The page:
JIME: Repurposing with a purpose: A story with a happy ending

Repurposing with a purpose: A story with a happy ending

Lyn Greaves 1, Sibel Roller 2, Claire Bradley 3

1 Lyn Greaves
Thames Valley University
Faculty of Professional Studies, St Mary's Rd, London W55RF
UK
www.research.tvu.ac.uk/staffprofiles/

 

2 Sibel Roller
Thames Valley University
Graduate School, St Mary's Rd, London W55RF
UK
www.research.tvu.ac.uk/staffprofiles/

3 Claire Bradley
Learning Technology Research Institute, London Metropolitan University,
35 Kingsland Road, London
E2 8AA UK
www.londonmet.ac.uk/ltri

Abstract: The work reported here forms part of a UK Joint Information Systems Committee (JISC) funded project (BL4ACE) (http://bl4ace.tvu.ac.uk/). This project built on previous work that evaluated the effectiveness of a learning design to underpin academic competence in a Business Studies degree. A significant concern of the blended learning design was to scaffold independent learning activities by incorporating and reusing interactive Reusable Learning Objects (RLOs) within a Virtual Learning Environment (VLE). This paper reports on improvements in learner experience and performance following the transfer of the established Business Studies learning design across subject domains to a Science module. It reports on the enhancement of both modules by reusing and repurposing existing RLOs from other Institutions, and evaluates the experiences of both Business and Science students using the support provided through the interactive learning materials.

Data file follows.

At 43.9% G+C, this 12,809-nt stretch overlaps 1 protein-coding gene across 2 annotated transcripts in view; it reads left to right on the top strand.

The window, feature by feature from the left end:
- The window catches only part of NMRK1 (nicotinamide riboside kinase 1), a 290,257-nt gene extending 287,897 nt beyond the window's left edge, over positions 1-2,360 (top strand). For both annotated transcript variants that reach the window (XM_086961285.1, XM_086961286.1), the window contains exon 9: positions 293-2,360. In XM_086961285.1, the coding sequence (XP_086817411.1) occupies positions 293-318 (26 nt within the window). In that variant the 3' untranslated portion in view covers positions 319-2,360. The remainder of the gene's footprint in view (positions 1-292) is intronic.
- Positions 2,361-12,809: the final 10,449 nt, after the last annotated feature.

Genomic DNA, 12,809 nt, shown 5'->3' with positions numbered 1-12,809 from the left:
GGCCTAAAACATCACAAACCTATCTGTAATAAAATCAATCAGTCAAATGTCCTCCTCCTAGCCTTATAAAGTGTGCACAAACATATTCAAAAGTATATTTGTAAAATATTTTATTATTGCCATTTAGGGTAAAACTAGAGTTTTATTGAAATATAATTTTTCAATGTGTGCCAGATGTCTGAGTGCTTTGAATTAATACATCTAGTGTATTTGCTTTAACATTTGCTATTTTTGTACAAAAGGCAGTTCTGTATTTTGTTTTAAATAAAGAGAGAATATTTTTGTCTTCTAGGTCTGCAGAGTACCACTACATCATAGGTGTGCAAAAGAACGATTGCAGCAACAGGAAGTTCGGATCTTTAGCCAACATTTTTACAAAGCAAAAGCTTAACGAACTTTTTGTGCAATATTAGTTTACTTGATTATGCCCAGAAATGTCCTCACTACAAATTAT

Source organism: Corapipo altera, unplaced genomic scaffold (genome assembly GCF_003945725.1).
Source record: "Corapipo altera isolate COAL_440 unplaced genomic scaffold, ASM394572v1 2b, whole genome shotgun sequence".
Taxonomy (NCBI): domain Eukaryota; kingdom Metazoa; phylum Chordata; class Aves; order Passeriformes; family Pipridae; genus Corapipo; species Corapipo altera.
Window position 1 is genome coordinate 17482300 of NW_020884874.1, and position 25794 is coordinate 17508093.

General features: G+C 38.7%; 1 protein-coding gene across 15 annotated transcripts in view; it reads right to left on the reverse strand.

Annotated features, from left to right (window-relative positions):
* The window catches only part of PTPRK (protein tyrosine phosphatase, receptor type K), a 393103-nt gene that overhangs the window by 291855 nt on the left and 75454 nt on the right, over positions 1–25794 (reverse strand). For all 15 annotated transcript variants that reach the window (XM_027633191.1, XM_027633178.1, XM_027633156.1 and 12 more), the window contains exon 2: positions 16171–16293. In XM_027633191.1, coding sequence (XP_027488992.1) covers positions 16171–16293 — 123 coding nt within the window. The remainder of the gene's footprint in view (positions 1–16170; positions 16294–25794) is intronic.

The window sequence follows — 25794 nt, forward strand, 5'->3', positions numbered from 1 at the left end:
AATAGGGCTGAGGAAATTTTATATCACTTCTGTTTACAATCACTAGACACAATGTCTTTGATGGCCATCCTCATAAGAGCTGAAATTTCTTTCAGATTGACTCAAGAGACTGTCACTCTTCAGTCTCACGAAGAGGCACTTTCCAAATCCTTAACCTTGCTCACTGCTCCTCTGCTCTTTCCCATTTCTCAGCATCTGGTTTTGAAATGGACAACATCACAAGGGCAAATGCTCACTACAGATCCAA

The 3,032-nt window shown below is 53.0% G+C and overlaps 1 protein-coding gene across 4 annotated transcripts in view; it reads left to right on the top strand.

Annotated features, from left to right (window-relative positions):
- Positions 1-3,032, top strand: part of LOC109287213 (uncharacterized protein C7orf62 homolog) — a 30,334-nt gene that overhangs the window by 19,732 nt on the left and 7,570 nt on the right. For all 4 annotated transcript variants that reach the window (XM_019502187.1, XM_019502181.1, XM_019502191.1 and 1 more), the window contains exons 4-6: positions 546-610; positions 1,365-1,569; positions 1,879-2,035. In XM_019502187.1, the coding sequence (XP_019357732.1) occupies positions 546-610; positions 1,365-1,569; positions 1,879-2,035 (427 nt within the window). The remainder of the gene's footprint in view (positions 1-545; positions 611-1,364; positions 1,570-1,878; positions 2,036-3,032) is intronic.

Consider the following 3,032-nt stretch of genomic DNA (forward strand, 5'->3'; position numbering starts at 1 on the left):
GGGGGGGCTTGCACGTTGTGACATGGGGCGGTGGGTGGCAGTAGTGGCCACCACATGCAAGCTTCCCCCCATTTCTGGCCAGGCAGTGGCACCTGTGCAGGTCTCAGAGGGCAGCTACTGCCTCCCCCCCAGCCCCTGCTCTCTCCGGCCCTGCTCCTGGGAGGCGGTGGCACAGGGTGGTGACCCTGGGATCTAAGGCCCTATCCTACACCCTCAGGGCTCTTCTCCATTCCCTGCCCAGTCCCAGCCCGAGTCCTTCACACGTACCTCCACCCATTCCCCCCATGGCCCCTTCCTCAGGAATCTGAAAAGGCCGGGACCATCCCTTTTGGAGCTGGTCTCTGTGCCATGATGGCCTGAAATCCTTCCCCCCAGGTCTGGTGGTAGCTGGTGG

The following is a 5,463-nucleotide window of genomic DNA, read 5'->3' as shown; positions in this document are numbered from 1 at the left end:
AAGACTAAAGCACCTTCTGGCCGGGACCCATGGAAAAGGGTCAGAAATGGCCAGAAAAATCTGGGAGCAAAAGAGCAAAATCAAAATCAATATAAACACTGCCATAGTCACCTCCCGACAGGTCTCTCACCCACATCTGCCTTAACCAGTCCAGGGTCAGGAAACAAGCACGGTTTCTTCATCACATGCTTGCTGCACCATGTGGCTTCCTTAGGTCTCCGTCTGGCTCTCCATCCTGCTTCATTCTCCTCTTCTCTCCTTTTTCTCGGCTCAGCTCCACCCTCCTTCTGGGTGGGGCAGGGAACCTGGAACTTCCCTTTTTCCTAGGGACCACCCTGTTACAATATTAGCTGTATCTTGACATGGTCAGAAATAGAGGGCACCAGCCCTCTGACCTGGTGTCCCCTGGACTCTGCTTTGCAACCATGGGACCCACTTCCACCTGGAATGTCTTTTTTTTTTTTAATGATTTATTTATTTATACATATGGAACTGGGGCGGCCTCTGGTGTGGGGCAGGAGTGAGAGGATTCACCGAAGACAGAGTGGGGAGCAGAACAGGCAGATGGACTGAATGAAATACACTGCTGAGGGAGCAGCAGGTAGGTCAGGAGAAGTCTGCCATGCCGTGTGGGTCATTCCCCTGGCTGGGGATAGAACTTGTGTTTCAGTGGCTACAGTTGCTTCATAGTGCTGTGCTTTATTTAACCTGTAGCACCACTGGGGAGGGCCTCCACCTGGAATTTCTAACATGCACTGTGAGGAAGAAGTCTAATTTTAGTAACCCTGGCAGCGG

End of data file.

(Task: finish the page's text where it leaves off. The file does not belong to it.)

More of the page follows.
Keywords: learning objects, reusable learning objects, RLOs, situated learning, scaffolding, repurpose, re-use, e-materials development, blended and flexible learning, action research, learning designs, digital learning literacies.

Interactive Demonstration: To view some of the learning objects you will need the Adobe Flash Player installed in your browser.

1       Introduction

This paper shows how a learning design for a Business Studies module that was enhanced by the incorporation of Reusable Learning Objects (RLOs) has been successfully transferred to a different subject domain (a Science module). The paper outlines the evolution of the learning design of the Business module to put the work into context. It then shows how this was extended through the JISC funded Blended Learning for Academic Competence and Critical Enquiry (BL4ACE) project, and in the process transferred to the Science module to help solve a number of emergent problems. One of the main aims of the BL4ACE project was to reuse and repurpose existing RLOs from other Institutions. Section 2 outlines the blended learning design of the modules, looking at the RLOs that were integrated into the VLE, and how some of them were repurposed using the Generative Learning Object (GLO Maker) authoring tool. In Section 3 the results gained from the Science module are presented, along with evaluation data from students about their perceptions towards the RLOs and their usefulness, and from tutors about their views on the effectiveness of the blended learning approach. We conclude by considering the impact that RLOs or Open Educational Resources (OERs) have had in this context, and can have in helping to improve the student learning experience and improve student success rates.

1.1       Background – the Business module